It’s WWDC keynote time! Each year Apple kicks off its Worldwide Developer Conference with a few hours of back-to-back-to-back announcements, generally covering things from iOS to watchOS to — sometimes! — new hardware.
Didn’t have time to tune in? We get it! We’ve wrapped up all of the biggest news in an easy-to-skim digest.
- The lock screen is getting an overhaul. It’ll allow for more customization, plus support for widgets — including widgets for third-party apps. Notifications will now “roll in” from the bottom of the screen, while a “Live Activities” API will let developers update notifications in real time (think sports score tracking.) Read more about the new lockscreen here >>
- You’ll be able to edit or “unsend” recent messages in iMessage — or mark a thread as unread.
- SharePlay (which lets you, for example, watch a streamed movie in sync with a friend) will now work in iMessage, not just over FaceTime.
- Live Text will be able to translate and replace text it detects in a photo, allowing you to more easily read through something like a menu in a language you don’t know. You can read more about that here >>
- Apple is getting into buy now, pay later; Apple Pay Later will let you split an Apple Pay purchase over four payments with zero interest; Apple says it’ll work anywhere Apple Pay works.
- Apple’s big Maps overhaul is coming to a bunch of new places this year, including “France, Switzerland, New Zealand, Belgium, Israel, Liechtenstein, Luxembourg, Monaco, Palestinian Territories, Saudi Arabia and the Netherlands.” It’s also getting improved multistop route support.
- Apple News will now let you follow news specifically focused on your favorite sports/teams.
- If you use Family Sharing to limit your kids’ iPad screen time, said kids will now be able to request more time via iMessage.
- You can now have a shared library with your family; when taking a photo, you can toggle whether a photo goes into the shared library or just your personal library.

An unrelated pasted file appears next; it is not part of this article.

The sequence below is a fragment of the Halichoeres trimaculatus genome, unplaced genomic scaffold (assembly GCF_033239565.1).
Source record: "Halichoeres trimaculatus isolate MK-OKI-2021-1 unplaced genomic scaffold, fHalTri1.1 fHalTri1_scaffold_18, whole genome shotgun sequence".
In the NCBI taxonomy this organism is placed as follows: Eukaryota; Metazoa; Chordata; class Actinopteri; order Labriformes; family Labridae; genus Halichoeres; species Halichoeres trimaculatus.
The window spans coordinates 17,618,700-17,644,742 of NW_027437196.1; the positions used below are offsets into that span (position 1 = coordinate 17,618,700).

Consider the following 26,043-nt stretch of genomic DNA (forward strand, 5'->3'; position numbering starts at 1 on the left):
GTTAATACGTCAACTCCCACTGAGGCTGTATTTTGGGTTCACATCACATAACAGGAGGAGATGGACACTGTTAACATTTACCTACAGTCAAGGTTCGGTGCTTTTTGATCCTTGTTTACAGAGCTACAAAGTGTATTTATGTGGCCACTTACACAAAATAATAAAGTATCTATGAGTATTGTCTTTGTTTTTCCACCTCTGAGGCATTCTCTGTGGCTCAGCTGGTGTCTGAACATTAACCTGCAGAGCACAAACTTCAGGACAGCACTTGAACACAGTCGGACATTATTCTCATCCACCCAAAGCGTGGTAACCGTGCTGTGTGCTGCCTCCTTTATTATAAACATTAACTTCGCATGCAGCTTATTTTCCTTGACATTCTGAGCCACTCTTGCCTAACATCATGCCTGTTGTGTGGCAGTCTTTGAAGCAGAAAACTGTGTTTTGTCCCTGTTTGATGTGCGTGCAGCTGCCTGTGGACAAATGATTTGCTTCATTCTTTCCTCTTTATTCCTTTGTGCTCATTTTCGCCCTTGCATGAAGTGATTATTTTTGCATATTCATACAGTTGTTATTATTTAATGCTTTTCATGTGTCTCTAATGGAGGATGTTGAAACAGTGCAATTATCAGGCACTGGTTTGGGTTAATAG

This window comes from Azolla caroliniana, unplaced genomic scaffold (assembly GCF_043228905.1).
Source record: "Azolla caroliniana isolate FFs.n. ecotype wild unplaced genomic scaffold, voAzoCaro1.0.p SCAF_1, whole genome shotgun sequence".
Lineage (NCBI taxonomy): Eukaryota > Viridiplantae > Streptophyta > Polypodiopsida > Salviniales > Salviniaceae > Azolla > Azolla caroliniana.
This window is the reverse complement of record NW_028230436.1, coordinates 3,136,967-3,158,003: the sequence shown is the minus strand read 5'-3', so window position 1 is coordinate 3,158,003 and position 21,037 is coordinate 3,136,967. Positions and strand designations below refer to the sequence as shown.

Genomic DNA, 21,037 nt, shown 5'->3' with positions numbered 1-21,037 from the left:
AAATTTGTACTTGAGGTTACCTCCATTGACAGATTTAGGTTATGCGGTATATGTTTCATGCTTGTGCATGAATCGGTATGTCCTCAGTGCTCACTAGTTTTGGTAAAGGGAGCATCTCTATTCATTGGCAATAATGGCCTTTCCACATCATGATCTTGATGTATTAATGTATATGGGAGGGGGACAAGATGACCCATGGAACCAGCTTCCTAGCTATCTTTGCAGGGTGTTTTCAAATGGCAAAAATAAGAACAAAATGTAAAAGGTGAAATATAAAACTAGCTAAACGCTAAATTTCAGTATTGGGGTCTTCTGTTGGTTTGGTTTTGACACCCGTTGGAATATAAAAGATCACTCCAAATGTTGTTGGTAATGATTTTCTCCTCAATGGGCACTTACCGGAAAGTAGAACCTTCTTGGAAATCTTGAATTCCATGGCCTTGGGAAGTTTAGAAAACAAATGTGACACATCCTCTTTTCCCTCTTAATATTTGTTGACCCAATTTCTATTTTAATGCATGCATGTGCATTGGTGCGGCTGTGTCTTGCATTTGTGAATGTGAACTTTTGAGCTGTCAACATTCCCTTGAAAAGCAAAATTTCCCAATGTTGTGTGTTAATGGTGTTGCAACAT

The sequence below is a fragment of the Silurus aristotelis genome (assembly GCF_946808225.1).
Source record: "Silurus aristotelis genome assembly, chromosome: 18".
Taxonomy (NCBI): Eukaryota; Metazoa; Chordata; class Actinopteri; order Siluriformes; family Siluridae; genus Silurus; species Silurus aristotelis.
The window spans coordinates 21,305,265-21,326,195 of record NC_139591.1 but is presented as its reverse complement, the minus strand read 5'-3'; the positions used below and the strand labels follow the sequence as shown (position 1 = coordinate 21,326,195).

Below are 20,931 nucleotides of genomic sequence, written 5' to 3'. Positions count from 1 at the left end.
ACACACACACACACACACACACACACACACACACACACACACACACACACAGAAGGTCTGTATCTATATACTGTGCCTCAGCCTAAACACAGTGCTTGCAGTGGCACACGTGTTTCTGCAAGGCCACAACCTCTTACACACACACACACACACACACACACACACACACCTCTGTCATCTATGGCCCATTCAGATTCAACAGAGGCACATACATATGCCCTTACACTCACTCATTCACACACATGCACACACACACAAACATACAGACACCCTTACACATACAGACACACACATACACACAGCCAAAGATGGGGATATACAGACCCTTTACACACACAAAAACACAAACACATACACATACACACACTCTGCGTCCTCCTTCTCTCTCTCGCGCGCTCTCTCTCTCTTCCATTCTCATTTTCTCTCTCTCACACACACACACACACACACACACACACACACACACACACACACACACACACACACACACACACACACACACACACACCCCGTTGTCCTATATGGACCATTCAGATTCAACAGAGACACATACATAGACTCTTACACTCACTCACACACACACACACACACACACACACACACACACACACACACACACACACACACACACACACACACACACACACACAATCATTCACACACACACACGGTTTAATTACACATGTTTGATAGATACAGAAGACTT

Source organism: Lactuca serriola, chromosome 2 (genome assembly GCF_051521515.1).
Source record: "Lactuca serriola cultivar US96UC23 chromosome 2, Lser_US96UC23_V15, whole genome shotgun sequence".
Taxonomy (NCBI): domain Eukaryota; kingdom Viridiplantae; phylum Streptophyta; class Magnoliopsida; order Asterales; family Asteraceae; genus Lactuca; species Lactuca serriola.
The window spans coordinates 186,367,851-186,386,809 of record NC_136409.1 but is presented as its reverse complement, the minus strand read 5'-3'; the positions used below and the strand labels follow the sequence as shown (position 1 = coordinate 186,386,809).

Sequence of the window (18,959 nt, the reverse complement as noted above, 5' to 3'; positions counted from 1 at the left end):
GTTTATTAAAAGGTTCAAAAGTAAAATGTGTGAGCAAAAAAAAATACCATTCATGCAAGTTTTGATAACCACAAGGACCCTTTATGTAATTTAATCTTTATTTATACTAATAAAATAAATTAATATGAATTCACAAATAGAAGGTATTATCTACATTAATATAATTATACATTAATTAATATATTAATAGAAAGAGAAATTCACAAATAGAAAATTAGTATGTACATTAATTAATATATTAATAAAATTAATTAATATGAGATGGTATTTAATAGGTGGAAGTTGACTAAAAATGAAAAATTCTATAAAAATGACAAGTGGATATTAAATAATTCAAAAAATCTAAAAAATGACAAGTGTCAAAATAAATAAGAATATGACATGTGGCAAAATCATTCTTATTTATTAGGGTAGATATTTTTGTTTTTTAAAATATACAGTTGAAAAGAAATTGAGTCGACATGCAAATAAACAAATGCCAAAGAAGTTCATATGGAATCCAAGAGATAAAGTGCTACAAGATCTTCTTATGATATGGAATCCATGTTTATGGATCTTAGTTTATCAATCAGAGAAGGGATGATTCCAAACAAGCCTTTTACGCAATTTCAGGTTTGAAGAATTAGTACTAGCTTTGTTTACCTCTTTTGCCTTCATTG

- Apple says it has reimagined the Home app “from the ground up.” All of your various devices in different rooms are brought into one screen, including a side-scrolling view of all of your HomeKit-enabled cameras.
- CarPlay is also getting a massive overhaul — Apple is basically looking to take over your car’s entire instrument cluster. It’ll support things like speed readouts, fuel gauges, AC control, etc; what works where, of course, will depend on what the car maker allows. Apple says to expect more news here “late next year.”
- Shareplay will now have deeper support for games, allowing you to more easily start matches/battles directly with friends.
- iPadOS will get a new desktop-style window management feature called “Stage Manager” that lets you run multiple windowed/overlapping apps on screen simultaneously. Read more about iPadOS 16 here >>
- Four new watch faces: Astronomy, Lunar, “Play time,” and “Metropolitan.”
- New “banner” notifications will keep you updated without always taking over the whole screen.
- Apple Watch will be able to track a few new running metrics, including vertical oscillation (“how much you move up and down” while running), stride length and ground contact time.
- The Fitness app on iOS will now be enabled even for those who don’t have an Apple Watch, so everyone can close those rings.